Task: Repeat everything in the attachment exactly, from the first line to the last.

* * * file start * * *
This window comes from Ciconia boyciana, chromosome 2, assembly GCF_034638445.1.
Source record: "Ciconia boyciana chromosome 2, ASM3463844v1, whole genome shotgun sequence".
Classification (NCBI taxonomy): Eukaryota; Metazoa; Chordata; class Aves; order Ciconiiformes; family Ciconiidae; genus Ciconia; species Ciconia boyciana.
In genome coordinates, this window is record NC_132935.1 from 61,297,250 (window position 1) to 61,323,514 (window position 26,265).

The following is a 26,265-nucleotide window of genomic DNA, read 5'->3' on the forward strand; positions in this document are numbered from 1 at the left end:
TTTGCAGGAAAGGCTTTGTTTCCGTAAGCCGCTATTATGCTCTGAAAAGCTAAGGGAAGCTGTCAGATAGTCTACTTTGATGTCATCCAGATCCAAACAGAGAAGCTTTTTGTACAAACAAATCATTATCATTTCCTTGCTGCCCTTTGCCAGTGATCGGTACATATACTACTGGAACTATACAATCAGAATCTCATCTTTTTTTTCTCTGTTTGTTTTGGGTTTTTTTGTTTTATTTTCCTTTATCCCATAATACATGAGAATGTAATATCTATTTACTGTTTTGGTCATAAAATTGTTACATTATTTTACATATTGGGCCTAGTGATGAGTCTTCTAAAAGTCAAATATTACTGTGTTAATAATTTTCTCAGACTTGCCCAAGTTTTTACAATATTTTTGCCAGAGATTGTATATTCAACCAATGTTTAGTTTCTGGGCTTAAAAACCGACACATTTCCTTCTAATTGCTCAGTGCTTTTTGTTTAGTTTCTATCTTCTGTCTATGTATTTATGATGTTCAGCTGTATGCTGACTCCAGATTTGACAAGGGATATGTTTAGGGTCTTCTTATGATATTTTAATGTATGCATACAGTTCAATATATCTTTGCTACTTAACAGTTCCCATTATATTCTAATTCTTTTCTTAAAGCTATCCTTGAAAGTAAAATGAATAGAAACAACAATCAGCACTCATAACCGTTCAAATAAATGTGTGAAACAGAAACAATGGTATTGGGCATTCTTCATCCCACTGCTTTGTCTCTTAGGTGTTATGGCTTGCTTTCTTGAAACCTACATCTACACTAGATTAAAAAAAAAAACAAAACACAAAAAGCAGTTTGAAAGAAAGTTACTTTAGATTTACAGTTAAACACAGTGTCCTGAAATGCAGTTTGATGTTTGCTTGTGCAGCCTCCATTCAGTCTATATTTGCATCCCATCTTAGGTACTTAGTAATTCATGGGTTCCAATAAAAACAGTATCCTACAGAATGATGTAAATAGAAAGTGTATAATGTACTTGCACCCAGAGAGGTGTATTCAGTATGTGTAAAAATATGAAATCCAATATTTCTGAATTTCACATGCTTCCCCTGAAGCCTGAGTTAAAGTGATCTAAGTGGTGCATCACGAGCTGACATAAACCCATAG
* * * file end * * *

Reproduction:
This window comes from Ciconia boyciana, chromosome 2, assembly GCF_034638445.1.
Source record: "Ciconia boyciana chromosome 2, ASM3463844v1, whole genome shotgun sequence".
Classification (NCBI taxonomy): Eukaryota; Metazoa; Chordata; class Aves; order Ciconiiformes; family Ciconiidae; genus Ciconia; species Ciconia boyciana.
In genome coordinates, this window is record NC_132935.1 from 61,297,250 (window position 1) to 61,323,514 (window position 26,265).

The following is a 26,265-nucleotide window of genomic DNA, read 5'->3' on the forward strand; positions in this document are numbered from 1 at the left end:
TTTGCAGGAAAGGCTTTGTTTCCGTAAGCCGCTATTATGCTCTGAAAAGCTAAGGGAAGCTGTCAGATAGTCTACTTTGATGTCATCCAGATCCAAACAGAGAAGCTTTTTGTACAAACAAATCATTATCATTTCCTTGCTGCCCTTTGCCAGTGATCGGTACATATACTACTGGAACTATACAATCAGAATCTCATCTTTTTTTTCTCTGTTTGTTTTGGGTTTTTTTGTTTTATTTTCCTTTATCCCATAATACATGAGAATGTAATATCTATTTACTGTTTTGGTCATAAAATTGTTACATTATTTTACATATTGGGCCTAGTGATGAGTCTTCTAAAAGTCAAATATTACTGTGTTAATAATTTTCTCAGACTTGCCCAAGTTTTTACAATATTTTTGCCAGAGATTGTATATTCAACCAATGTTTAGTTTCTGGGCTTAAAAACCGACACATTTCCTTCTAATTGCTCAGTGCTTTTTGTTTAGTTTCTATCTTCTGTCTATGTATTTATGATGTTCAGCTGTATGCTGACTCCAGATTTGACAAGGGATATGTTTAGGGTCTTCTTATGATATTTTAATGTATGCATACAGTTCAATATATCTTTGCTACTTAACAGTTCCCATTATATTCTAATTCTTTTCTTAAAGCTATCCTTGAAAGTAAAATGAATAGAAACAACAATCAGCACTCATAACCGTTCAAATAAATGTGTGAAACAGAAACAATGGTATTGGGCATTCTTCATCCCACTGCTTTGTCTCTTAGGTGTTATGGCTTGCTTTCTTGAAACCTACATCTACACTAGATTAAAAAAAAAAACAAAACACAAAAAGCAGTTTGAAAGAAAGTTACTTTAGATTTACAGTTAAACACAGTGTCCTGAAATGCAGTTTGATGTTTGCTTGTGCAGCCTCCATTCAGTCTATATTTGCATCCCATCTTAGGTACTTAGTAATTCATGGGTTCCAATAAAAACAGTATCCTACAGAATGATGTAAATAGAAAGTGTATAATGTACTTGCACCCAGAGAGGTGTATTCAGTATGTGTAAAAATATGAAATCCAATATTTCTGAATTTCACATGCTTCCCCTGAAGCCTGAGTTAAAGTGATCTAAGTGGTGCATCACGAGCTGACATAAACCCATAG